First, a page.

Hearing that Forrest Mars Jr. had passed away on July 26, 2016, put me in a sad but reflective mood. One of the giants of the chocolate world, Forrest, along with his brother John and sister Jacqueline, owned and led the $35 billion food company Mars Inc. Many people think of Forrest Mars as a businessman famous for managerial skills, but I knew him as a devoted historian of early American chocolate and a donor of important chocolate consumption objects to the Smithsonian.
In 2008, my colleagues at the museum and I first began working with Forrest when he encouraged us to host a symposium on the history of chocolate. Held at the museum in February 2009, the meeting was wildly successful. People clamored for a ticket to hear scholars reveal a fascinating and largely unknown history of international colonial trade and cultural diffusion. We quickly realized that the business history of chocolate was an outstanding prism for gaining insight and understanding into what made the early American economy tick.
Forrest’s interest and commitment to history was strong. As Howard Shapiro, Global Director of Plant Science and External Research for Mars, explained, Forrest believed that chocolate was “inextricably linked to the soul of America.” Forrest was adamant that the story of early American chocolate should be recorded and preserved – not just in popular magazine stories and trade books, but in serious scholarly works. Along with our symposium Mars sponsored the major opus Chocolate: History, Culture, and Heritage
(several chapters of which are available on our museum’s website
) as well as museum installations and demonstrations around the United States and Canada. The Mars family was so strongly committed to history that they became the naming sponsor of American Enterprise
, an exhibition chronicling the business history of America, which opened just a year ago.
But history is more than beautiful objects, archival photographs, and interpretive words. History, if you talked to Forrest Mars, was also about taste and smell. Committed to preserving all aspects of chocolate history, Forrest encouraged his company to commercially produce historic American chocolate so that everyone could smell and taste what the nation's founders would have consumed. I for one was pleasantly surprised to experience the peppery and complicated taste that defined chocolate in the late 1700s.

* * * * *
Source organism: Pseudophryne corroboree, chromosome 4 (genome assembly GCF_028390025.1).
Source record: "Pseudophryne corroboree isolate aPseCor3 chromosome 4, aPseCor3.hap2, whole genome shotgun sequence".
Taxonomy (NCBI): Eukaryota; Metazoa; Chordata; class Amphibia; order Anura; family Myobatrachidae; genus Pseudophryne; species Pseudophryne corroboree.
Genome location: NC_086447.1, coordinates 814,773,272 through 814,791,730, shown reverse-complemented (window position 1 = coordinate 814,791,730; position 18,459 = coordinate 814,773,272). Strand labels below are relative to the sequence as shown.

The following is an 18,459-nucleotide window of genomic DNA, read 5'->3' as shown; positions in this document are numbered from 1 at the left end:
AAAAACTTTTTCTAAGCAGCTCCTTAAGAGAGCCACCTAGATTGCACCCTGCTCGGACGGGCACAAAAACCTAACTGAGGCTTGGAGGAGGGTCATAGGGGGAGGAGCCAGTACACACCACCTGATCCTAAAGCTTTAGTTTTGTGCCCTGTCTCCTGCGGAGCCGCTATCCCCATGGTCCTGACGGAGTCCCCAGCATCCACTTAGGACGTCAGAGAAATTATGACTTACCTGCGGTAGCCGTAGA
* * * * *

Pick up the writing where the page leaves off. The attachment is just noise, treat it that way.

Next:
Forrest Mars was the epitome of a high-impact, low-profile leader. He was a business manager who with his sister and brother expanded their father’s company into a truly global brand. Fiercely committed to the company’s five founding principles—Quality, Responsibility, Mutuality, Efficiency, and Freedom—Mars did more than watch the bottom line. Constantly looking long-range, the family made decisions that were often about the planet and people, not simply profit. They chose to fund projects like the sequencing of the cacao genome, not because it made sense on the accounting books, but because it made a huge difference to the thousands of small holder farmers raising cacao around the world.
I would see Forrest at least once a year at the annual meeting of the Colonial Chocolate Society. Modest and unassuming, he would sit quietly in a back corner munching on a small bag of M&Ms, listening intently to the scholarly presentations. I’m pretty sure most of the conference attendees didn’t recognize him and that would have made him happy.
Peter Liebhold is a co-curator of the American Enterprise exhibition and a curator in the Work and Industry Division at the National Museum of American History.